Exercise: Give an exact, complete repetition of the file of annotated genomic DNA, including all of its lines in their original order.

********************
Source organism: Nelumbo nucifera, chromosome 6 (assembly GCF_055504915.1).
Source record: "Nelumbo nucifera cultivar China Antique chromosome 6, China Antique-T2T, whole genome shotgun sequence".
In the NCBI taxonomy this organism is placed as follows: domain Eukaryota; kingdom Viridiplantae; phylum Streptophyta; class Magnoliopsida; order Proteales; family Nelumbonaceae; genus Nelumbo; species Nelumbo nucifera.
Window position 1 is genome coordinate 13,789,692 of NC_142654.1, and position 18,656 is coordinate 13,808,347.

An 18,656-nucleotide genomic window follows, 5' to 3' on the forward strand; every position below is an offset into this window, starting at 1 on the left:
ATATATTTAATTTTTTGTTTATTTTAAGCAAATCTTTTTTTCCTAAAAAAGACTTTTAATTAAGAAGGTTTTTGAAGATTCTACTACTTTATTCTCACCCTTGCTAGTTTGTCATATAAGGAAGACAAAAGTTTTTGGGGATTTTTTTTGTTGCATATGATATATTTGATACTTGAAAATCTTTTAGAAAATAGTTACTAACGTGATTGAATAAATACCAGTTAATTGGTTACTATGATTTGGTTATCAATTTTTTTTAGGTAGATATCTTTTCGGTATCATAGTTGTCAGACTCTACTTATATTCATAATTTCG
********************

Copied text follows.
Source organism: Nelumbo nucifera, chromosome 6 (assembly GCF_055504915.1).
Source record: "Nelumbo nucifera cultivar China Antique chromosome 6, China Antique-T2T, whole genome shotgun sequence".
In the NCBI taxonomy this organism is placed as follows: domain Eukaryota; kingdom Viridiplantae; phylum Streptophyta; class Magnoliopsida; order Proteales; family Nelumbonaceae; genus Nelumbo; species Nelumbo nucifera.
Window position 1 is genome coordinate 13,789,692 of NC_142654.1, and position 18,656 is coordinate 13,808,347.

An 18,656-nucleotide genomic window follows, 5' to 3' on the forward strand; every position below is an offset into this window, starting at 1 on the left:
ATATATTTAATTTTTTGTTTATTTTAAGCAAATCTTTTTTTCCTAAAAAAGACTTTTAATTAAGAAGGTTTTTGAAGATTCTACTACTTTATTCTCACCCTTGCTAGTTTGTCATATAAGGAAGACAAAAGTTTTTGGGGATTTTTTTTGTTGCATATGATATATTTGATACTTGAAAATCTTTTAGAAAATAGTTACTAACGTGATTGAATAAATACCAGTTAATTGGTTACTATGATTTGGTTATCAATTTTTTTTAGGTAGATATCTTTTCGGTATCATAGTTGTCAGACTCTACTTATATTCATAATTTCG